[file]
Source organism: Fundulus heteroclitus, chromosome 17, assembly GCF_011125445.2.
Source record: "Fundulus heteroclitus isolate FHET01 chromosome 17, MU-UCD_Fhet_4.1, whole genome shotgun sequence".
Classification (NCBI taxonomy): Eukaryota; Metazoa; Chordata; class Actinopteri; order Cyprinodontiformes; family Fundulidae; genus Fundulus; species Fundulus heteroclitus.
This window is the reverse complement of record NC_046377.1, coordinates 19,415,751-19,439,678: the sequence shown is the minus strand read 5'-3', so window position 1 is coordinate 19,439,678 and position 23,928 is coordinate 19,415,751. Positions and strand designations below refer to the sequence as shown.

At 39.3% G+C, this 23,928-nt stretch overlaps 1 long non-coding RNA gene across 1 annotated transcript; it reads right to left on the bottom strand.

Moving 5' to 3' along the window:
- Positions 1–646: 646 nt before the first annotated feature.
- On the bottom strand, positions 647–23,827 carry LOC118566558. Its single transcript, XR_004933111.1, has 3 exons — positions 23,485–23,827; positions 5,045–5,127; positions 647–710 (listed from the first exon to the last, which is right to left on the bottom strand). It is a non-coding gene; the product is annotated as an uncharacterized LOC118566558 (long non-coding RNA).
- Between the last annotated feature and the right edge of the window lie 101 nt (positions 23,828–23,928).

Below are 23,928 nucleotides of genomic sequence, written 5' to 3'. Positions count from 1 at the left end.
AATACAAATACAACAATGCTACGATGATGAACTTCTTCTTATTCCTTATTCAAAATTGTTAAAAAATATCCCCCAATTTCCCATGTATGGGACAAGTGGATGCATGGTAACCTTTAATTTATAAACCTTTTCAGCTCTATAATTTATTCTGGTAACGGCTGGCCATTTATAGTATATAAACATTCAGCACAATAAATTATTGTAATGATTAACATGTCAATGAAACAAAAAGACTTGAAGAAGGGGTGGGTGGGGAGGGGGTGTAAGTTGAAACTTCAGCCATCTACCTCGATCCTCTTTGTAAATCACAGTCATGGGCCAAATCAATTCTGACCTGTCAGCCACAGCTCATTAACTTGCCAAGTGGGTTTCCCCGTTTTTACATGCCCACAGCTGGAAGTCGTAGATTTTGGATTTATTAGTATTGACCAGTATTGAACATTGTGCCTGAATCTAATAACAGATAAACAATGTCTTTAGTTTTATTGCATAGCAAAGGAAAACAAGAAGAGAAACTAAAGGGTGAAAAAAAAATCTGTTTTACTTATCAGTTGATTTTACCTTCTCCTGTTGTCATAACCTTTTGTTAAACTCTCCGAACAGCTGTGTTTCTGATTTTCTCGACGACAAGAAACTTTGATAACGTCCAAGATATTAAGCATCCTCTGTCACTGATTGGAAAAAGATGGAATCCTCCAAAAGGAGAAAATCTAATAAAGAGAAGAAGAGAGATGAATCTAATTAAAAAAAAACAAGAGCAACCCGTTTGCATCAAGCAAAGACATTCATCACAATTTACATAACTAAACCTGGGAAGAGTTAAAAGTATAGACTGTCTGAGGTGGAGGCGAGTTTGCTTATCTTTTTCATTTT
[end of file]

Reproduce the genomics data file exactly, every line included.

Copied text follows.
Source organism: Fundulus heteroclitus, chromosome 17, assembly GCF_011125445.2.
Source record: "Fundulus heteroclitus isolate FHET01 chromosome 17, MU-UCD_Fhet_4.1, whole genome shotgun sequence".
Classification (NCBI taxonomy): Eukaryota; Metazoa; Chordata; class Actinopteri; order Cyprinodontiformes; family Fundulidae; genus Fundulus; species Fundulus heteroclitus.
This window is the reverse complement of record NC_046377.1, coordinates 19,415,751-19,439,678: the sequence shown is the minus strand read 5'-3', so window position 1 is coordinate 19,439,678 and position 23,928 is coordinate 19,415,751. Positions and strand designations below refer to the sequence as shown.

At 39.3% G+C, this 23,928-nt stretch overlaps 1 long non-coding RNA gene across 1 annotated transcript; it reads right to left on the bottom strand.

Moving 5' to 3' along the window:
- Positions 1–646: 646 nt before the first annotated feature.
- On the bottom strand, positions 647–23,827 carry LOC118566558. Its single transcript, XR_004933111.1, has 3 exons — positions 23,485–23,827; positions 5,045–5,127; positions 647–710 (listed from the first exon to the last, which is right to left on the bottom strand). It is a non-coding gene; the product is annotated as an uncharacterized LOC118566558 (long non-coding RNA).
- Between the last annotated feature and the right edge of the window lie 101 nt (positions 23,828–23,928).

Below are 23,928 nucleotides of genomic sequence, written 5' to 3'. Positions count from 1 at the left end.
AATACAAATACAACAATGCTACGATGATGAACTTCTTCTTATTCCTTATTCAAAATTGTTAAAAAATATCCCCCAATTTCCCATGTATGGGACAAGTGGATGCATGGTAACCTTTAATTTATAAACCTTTTCAGCTCTATAATTTATTCTGGTAACGGCTGGCCATTTATAGTATATAAACATTCAGCACAATAAATTATTGTAATGATTAACATGTCAATGAAACAAAAAGACTTGAAGAAGGGGTGGGTGGGGAGGGGGTGTAAGTTGAAACTTCAGCCATCTACCTCGATCCTCTTTGTAAATCACAGTCATGGGCCAAATCAATTCTGACCTGTCAGCCACAGCTCATTAACTTGCCAAGTGGGTTTCCCCGTTTTTACATGCCCACAGCTGGAAGTCGTAGATTTTGGATTTATTAGTATTGACCAGTATTGAACATTGTGCCTGAATCTAATAACAGATAAACAATGTCTTTAGTTTTATTGCATAGCAAAGGAAAACAAGAAGAGAAACTAAAGGGTGAAAAAAAAATCTGTTTTACTTATCAGTTGATTTTACCTTCTCCTGTTGTCATAACCTTTTGTTAAACTCTCCGAACAGCTGTGTTTCTGATTTTCTCGACGACAAGAAACTTTGATAACGTCCAAGATATTAAGCATCCTCTGTCACTGATTGGAAAAAGATGGAATCCTCCAAAAGGAGAAAATCTAATAAAGAGAAGAAGAGAGATGAATCTAATTAAAAAAAAACAAGAGCAACCCGTTTGCATCAAGCAAAGACATTCATCACAATTTACATAACTAAACCTGGGAAGAGTTAAAAGTATAGACTGTCTGAGGTGGAGGCGAGTTTGCTTATCTTTTTCATTTT